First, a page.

CHICAGO
09/30/2013 01:41 pm ET

Cook County Sheriff Tom Dart To '60 Minutes': 'Jails And Prisons Are The New Insane Asylums'

Jails like Cook County's are the nation's new insane asylums Cook County Sheriff Tom Dart told newsmagazine "60 Minutes" during Sunday's feature on the repercussions untreated mental illness in America.

"There's no denying that jails and prisons are the new insane asylums -- that's what we are," Dart said (embedded above).

"This is a population the people don't care about," Dart said of mentally ill inmates who languish in lockup or make return visits -- sometimes hundreds of times over. "As a result of that, there are not the resources out there to care for them."

Dart's comments come less than two weeks after HuffPost reported on the growing crisis at the Cook County Jail. The facility is now the largest mental health clinic in the state and is among the largest in nation, as well.

(Read: "Illinois Largest Mental Health Facility Is A Jail.")

In an earlier interview with HuffPost, Cook County Sheriff's Office spokesman Ben Breit said mentally ill inmates make up 25 percent to 30 percent of the jail's population at any given time. On "60 Minutes," Dart estimates the rough number to be somewhere between 2,500 and 2,800 inmates with mental illness.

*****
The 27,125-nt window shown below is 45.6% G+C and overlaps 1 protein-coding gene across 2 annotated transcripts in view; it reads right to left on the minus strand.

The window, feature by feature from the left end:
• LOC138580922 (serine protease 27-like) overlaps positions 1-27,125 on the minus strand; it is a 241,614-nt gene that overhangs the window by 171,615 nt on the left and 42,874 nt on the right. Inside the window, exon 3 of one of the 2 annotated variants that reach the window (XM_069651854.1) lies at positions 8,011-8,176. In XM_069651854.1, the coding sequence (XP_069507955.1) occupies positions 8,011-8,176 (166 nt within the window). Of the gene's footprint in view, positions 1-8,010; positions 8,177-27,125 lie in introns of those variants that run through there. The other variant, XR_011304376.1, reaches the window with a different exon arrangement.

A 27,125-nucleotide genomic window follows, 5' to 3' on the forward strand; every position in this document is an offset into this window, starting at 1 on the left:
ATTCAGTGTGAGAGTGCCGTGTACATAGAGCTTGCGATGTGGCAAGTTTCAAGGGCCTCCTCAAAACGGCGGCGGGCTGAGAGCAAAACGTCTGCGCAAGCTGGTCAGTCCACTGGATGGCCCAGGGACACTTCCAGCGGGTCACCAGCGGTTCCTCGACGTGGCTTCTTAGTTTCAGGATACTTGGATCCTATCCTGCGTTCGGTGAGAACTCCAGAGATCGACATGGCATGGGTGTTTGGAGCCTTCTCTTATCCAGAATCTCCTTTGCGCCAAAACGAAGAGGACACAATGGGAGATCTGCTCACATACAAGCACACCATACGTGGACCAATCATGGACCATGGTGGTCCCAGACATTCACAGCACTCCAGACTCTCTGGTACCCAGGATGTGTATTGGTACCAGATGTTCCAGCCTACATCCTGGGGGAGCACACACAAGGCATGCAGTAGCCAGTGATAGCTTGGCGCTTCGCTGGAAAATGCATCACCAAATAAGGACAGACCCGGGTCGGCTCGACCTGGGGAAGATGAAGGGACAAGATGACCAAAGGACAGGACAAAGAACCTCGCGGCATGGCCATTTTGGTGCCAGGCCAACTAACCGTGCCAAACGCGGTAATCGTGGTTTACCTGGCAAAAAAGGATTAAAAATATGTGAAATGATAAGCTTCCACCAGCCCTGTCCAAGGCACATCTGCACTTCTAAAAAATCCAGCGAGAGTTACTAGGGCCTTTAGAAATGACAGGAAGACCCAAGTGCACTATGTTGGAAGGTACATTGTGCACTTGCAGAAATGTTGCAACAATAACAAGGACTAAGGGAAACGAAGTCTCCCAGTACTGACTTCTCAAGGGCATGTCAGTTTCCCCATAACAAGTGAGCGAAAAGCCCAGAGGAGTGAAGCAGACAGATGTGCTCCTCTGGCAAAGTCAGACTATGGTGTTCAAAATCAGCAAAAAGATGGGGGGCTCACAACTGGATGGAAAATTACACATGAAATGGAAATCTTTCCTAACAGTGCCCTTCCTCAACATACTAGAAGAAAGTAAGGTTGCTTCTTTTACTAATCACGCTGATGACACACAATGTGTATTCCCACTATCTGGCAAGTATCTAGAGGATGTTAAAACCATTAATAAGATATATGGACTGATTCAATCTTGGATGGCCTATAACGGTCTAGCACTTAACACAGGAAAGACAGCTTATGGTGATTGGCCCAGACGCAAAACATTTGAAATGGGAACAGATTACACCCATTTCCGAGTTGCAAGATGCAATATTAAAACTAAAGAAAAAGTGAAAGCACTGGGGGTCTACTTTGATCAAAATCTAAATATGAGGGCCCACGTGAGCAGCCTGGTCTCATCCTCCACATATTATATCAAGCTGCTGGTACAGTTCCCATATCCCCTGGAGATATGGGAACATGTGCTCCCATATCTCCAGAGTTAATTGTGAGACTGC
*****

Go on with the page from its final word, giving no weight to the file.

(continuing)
Previously, Dart told HuffPost that his "exploding" jail population is due in part to mentally ill people being arrested on low-level offenses.

"Most of guys that are in here are on goofy charges: Drugs, retail theft, criminal trespass, like when they're looking for a place to sleep; for the women, prostitution. They're locked up and put on bonds they couldn't conceivably make, even though it's a thousand bucks."

"60 Minutes" correspondent Steve Kroft asked Dart if he believed there was a connection between the nation's mental health crisis and the spate of mass shootings perpetrated by mentally ill men like Navy Yard shooter Aaron Alexis, and Virginia Tech shooter, Seung-Hui Cho.

"I do think there are connections here," Dart replied. "Some are getting treated. Other ones aren’t getting treated. People are falling through the cracks all the time. And so to think that that won’t then boil up at some point and end up in a tragedy -- that’s just naive."

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